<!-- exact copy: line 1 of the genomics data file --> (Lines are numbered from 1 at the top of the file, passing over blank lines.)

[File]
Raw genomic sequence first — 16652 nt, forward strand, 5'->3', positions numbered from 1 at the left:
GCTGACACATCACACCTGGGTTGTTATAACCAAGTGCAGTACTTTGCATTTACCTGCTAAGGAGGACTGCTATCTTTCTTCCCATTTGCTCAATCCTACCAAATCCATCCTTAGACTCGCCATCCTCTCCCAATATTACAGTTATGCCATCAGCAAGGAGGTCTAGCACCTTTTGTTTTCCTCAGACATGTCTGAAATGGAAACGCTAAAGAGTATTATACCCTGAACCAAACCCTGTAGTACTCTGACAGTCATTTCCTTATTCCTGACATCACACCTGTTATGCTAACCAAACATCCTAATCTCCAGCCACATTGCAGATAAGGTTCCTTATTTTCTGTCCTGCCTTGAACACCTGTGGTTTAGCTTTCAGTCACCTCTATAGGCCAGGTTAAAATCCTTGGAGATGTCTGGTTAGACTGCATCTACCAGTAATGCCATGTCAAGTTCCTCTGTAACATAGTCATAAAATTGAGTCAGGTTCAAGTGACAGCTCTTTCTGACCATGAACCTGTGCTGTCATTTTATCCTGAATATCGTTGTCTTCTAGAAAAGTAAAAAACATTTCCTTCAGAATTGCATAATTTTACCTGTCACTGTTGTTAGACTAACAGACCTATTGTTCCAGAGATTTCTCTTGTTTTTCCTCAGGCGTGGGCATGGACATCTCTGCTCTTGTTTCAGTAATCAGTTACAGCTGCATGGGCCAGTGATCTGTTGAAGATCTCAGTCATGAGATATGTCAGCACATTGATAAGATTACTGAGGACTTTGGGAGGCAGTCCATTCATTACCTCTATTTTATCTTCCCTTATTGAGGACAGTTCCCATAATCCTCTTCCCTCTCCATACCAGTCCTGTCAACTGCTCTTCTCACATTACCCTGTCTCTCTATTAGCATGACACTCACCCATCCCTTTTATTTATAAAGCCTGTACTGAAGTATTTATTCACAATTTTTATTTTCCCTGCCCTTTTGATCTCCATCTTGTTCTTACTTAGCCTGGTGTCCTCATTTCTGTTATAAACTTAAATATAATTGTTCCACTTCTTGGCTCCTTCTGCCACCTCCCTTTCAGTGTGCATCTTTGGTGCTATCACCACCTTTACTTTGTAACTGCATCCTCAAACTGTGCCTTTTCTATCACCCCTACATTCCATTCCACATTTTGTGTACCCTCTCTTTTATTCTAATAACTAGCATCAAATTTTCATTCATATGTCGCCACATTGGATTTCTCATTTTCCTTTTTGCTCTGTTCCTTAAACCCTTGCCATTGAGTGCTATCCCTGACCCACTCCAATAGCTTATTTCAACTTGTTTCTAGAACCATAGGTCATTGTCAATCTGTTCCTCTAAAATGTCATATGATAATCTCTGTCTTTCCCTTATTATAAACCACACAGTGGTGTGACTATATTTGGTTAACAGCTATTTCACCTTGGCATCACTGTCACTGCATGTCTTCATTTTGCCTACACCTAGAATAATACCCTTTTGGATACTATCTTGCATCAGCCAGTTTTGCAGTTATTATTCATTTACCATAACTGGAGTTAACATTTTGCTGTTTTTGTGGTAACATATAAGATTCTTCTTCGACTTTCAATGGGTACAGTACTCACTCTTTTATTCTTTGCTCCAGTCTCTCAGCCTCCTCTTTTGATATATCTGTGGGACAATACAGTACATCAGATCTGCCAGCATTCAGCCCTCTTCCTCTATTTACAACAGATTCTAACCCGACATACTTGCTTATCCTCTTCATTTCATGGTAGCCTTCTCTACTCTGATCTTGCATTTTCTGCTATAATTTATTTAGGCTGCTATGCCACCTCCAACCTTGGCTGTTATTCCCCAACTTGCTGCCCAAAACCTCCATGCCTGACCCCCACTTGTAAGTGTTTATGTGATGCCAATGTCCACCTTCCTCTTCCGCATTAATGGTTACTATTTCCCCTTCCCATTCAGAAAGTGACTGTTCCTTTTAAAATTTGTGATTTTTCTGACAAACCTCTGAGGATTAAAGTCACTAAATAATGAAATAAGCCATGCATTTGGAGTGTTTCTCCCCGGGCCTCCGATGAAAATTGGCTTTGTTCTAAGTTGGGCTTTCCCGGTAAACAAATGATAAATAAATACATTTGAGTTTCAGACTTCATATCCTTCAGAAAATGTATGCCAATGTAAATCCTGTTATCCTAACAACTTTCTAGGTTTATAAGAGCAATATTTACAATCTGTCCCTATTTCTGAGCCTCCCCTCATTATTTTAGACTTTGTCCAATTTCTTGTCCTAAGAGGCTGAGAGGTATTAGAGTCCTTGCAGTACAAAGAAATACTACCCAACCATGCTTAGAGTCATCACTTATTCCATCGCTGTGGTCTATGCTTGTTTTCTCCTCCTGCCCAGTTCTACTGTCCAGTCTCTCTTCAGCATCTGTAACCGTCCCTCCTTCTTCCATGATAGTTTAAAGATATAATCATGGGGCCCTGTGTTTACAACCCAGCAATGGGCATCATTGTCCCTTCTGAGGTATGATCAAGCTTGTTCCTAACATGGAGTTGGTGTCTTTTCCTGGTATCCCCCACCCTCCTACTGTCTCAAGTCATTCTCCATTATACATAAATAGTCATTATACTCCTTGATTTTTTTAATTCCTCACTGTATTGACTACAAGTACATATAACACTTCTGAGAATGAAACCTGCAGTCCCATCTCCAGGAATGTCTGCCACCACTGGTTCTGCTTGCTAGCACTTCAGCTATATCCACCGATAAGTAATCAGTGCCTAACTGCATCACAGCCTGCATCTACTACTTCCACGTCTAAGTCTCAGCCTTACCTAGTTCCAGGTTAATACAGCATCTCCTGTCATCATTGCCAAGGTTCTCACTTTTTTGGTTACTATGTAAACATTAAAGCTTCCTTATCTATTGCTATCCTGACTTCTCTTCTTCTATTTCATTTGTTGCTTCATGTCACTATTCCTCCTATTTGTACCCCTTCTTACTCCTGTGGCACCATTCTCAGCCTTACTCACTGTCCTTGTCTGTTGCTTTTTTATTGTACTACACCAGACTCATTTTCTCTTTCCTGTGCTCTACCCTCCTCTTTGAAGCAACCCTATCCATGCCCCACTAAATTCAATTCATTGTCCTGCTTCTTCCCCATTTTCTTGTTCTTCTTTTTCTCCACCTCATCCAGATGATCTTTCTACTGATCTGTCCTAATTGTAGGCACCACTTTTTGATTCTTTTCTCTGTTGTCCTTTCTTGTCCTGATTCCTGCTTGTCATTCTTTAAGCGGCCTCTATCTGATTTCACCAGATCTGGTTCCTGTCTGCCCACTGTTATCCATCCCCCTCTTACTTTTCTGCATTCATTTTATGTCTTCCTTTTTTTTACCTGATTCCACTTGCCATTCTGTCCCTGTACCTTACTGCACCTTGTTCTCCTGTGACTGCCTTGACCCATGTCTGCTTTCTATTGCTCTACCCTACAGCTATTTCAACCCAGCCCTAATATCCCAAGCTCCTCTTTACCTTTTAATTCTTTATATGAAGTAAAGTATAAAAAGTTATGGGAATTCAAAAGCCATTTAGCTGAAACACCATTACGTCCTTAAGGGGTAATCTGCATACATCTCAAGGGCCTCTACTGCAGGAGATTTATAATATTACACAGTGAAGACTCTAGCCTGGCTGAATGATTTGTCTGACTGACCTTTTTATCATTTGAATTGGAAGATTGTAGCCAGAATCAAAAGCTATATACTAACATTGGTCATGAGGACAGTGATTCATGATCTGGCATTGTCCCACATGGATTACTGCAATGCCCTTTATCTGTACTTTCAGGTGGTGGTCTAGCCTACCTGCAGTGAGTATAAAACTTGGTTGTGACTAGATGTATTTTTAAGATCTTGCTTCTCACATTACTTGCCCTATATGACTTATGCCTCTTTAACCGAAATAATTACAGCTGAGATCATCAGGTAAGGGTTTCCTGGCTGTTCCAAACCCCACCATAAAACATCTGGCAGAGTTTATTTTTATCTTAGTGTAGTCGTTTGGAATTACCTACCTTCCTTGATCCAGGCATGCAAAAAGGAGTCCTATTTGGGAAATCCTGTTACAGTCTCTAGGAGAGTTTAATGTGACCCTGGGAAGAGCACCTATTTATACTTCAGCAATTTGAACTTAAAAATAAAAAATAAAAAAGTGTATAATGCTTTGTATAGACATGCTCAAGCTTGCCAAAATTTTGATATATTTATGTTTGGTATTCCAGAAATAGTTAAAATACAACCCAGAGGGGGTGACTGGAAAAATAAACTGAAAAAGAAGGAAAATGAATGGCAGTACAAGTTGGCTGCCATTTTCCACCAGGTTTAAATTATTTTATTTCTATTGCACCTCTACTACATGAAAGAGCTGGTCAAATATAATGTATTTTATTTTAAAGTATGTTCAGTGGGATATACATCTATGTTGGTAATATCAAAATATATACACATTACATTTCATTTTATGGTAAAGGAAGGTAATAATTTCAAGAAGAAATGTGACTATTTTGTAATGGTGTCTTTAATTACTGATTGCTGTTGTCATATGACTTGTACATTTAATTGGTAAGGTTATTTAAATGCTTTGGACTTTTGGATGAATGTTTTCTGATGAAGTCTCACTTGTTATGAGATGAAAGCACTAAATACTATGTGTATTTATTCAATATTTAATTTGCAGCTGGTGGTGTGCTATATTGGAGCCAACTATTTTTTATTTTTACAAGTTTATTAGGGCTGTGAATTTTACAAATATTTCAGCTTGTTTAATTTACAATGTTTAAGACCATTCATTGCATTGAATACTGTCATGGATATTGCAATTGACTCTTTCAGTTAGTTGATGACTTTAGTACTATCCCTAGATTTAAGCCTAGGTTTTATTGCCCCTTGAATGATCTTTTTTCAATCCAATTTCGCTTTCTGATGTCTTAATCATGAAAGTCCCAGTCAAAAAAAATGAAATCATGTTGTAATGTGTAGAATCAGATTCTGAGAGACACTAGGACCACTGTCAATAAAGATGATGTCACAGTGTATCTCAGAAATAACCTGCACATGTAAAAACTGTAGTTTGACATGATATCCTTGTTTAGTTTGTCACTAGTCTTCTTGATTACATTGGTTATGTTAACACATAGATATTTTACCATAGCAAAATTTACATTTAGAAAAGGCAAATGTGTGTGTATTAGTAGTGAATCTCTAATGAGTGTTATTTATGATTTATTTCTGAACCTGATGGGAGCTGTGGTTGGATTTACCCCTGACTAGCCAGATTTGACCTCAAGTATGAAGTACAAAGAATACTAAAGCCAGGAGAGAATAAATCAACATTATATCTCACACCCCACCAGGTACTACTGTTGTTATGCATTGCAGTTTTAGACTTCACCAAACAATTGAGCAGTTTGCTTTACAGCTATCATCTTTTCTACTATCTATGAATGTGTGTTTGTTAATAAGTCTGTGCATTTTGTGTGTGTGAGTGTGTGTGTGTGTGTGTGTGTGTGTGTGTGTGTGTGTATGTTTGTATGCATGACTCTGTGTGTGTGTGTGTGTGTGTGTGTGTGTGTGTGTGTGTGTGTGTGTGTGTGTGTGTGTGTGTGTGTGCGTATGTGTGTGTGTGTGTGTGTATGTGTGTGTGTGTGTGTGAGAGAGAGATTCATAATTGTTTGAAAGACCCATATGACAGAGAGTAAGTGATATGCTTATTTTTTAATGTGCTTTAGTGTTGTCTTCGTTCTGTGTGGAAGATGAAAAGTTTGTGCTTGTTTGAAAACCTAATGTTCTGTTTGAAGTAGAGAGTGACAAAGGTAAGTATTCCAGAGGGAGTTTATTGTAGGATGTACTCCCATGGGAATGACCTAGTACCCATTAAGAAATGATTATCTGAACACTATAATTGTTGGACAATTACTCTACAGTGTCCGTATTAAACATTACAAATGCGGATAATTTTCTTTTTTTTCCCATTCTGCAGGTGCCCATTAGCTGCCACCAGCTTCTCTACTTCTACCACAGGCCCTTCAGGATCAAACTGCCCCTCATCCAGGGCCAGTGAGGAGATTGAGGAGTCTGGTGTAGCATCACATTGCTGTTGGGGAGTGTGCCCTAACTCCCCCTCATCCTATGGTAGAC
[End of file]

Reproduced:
Raw genomic sequence first — 16652 nt, forward strand, 5'->3', positions numbered from 1 at the left: